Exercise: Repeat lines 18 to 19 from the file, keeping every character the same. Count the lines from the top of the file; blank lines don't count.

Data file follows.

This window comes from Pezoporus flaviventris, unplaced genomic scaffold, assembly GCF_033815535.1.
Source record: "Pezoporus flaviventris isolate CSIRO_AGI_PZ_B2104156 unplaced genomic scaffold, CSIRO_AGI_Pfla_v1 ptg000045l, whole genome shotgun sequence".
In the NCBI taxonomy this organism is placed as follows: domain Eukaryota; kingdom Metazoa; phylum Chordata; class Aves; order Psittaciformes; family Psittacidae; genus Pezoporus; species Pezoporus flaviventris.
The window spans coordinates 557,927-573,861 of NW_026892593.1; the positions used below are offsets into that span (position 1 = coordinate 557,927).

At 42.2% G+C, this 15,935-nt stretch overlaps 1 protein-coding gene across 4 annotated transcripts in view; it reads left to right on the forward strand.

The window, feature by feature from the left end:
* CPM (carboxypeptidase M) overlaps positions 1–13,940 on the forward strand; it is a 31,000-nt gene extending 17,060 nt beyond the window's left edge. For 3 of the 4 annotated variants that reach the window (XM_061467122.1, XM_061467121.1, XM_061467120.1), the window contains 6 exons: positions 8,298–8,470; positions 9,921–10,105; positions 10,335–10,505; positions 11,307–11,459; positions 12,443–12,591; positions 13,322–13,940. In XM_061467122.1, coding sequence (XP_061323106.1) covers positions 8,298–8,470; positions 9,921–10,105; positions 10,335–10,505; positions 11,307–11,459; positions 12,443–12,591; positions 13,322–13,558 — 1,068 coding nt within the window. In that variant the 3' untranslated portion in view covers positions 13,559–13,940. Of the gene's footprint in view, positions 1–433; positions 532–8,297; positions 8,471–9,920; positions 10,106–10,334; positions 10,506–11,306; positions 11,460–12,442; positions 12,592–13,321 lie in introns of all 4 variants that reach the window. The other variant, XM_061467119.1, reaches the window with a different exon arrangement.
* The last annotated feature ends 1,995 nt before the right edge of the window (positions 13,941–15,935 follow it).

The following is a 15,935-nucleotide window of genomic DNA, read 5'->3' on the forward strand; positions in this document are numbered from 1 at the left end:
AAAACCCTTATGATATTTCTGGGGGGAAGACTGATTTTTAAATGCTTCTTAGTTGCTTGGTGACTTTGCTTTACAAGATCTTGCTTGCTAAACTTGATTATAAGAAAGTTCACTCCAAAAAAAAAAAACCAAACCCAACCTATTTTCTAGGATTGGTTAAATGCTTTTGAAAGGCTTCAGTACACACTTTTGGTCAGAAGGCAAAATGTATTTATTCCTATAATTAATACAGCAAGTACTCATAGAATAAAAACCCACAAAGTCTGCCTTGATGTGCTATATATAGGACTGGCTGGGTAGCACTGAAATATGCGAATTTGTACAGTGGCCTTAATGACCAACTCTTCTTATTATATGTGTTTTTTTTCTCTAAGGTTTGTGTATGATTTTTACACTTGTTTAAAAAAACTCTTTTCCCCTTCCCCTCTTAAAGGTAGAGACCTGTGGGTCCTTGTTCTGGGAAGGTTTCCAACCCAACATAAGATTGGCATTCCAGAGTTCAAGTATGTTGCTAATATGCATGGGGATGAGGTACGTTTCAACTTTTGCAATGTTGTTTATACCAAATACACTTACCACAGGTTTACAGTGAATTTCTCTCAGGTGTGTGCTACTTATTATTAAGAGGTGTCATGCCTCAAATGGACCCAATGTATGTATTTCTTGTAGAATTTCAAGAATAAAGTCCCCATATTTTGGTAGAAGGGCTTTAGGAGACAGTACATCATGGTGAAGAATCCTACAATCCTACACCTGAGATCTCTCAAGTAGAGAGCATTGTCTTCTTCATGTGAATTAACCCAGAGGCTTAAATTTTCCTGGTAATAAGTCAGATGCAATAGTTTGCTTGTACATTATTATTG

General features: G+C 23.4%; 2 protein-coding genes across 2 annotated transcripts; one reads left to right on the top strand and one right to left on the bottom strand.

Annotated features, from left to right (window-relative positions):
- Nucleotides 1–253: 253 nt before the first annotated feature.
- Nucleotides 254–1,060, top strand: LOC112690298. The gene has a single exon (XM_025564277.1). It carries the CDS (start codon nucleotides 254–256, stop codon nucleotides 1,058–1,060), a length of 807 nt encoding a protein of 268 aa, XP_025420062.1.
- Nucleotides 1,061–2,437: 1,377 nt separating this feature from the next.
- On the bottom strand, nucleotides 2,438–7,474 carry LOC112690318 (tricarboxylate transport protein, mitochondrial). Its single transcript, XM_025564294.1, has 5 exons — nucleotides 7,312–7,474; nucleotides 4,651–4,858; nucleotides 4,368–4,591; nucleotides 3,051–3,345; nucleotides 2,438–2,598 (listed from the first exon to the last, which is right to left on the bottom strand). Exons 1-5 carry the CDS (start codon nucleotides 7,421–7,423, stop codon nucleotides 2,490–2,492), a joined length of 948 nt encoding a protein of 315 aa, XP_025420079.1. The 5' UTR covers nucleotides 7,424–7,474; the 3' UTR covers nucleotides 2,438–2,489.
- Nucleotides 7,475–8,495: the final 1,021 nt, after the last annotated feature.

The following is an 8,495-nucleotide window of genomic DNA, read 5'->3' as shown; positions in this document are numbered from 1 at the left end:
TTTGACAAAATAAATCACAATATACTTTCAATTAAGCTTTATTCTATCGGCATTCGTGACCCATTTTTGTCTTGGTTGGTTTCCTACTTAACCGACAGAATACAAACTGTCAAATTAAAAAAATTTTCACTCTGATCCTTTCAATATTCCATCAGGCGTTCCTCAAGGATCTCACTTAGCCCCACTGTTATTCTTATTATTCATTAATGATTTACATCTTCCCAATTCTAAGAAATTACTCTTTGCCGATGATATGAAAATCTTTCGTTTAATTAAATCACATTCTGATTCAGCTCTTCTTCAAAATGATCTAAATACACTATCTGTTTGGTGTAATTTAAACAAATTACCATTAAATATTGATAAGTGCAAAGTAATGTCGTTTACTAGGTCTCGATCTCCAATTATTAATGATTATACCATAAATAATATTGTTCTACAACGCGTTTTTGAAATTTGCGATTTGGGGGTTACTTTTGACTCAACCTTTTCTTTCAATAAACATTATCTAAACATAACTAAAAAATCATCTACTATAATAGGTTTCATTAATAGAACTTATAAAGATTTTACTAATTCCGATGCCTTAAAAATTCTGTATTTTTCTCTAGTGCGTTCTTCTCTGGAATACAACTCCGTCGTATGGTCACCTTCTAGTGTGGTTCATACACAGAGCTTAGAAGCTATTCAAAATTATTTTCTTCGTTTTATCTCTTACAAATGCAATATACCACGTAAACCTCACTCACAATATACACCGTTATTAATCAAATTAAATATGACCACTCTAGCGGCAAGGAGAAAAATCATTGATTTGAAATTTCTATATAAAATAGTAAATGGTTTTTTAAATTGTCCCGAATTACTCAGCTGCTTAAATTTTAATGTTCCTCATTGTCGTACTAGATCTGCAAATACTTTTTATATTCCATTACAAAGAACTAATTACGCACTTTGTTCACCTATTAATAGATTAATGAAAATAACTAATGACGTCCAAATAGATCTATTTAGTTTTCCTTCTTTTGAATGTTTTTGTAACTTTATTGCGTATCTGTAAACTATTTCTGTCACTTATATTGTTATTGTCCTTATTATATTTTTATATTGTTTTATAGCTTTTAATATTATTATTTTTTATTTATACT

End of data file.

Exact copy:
The following is an 8,495-nucleotide window of genomic DNA, read 5'->3' as shown; positions in this document are numbered from 1 at the left end:
TTTGACAAAATAAATCACAATATACTTTCAATTAAGCTTTATTCTATCGGCATTCGTGACCCATTTTTGTCTTGGTTGGTTTCCTACTTAACCGACAGAATACAAACTGTCAAATTAAAAAAATTTTCACTCTGATCCTTTCAATATTCCATCAGGCGTTCCTCAAGGATCTCACTTAGCCCCACTGTTATTCTTATTATTCATTAATGATTTACATCTTCCCAATTCTAAGAAATTACTCTTTGCCGATGATATGAAAATCTTTCGTTTAATTAAATCACATTCTGATTCAGCTCTTCTTCAAAATGATCTAAATACACTATCTGTTTGGTGTAATTTAAACAAATTACCATTAAATATTGATAAGTGCAAAGTAATGTCGTTTACTAGGTCTCGATCTCCAATTATTAATGATTATACCATAAATAATATTGTTCTACAACGCGTTTTTGAAATTTGCGATTTGGGGGTTACTTTTGACTCAACCTTTTCTTTCAATAAACATTATCTAAACATAACTAAAAAATCATCTACTATAATAGGTTTCATTAATAGAACTTATAAAGATTTTACTAATTCCGATGCCTTAAAAATTCTGTATTTTTCTCTAGTGCGTTCTTCTCTGGAATACAACTCCGTCGTATGGTCACCTTCTAGTGTGGTTCATACACAGAGCTTAGAAGCTATTCAAAATTATTTTCTTCGTTTTATCTCTTACAAATGCAATATACCACGTAAACCTCACTCACAATATACACCGTTATTAATCAAATTAAATATGACCACTCTAGCGGCAAGGAGAAAAATCATTGATTTGAAATTTCTATATAAAATAGTAAATGGTTTTTTAAATTGTCCCGAATTACTCAGCTGCTTAAATTTTAATGTTCCTCATTGTCGTACTAGATCTGCAAATACTTTTTATATTCCATTACAAAGAACTAATTACGCACTTTGTTCACCTATTAATAGATTAATGAAAATAACTAATGACGTCCAAATAGATCTATTTAGTTTTCCTTCTTTTGAATGTTTTTGTAACTTTATTGCGTATCTGTAAACTATTTCTGTCACTTATATTGTTATTGTCCTTATTATATTTTTATATTGTTTTATAGCTTTTAATATTATTATTTTTTATTTATACT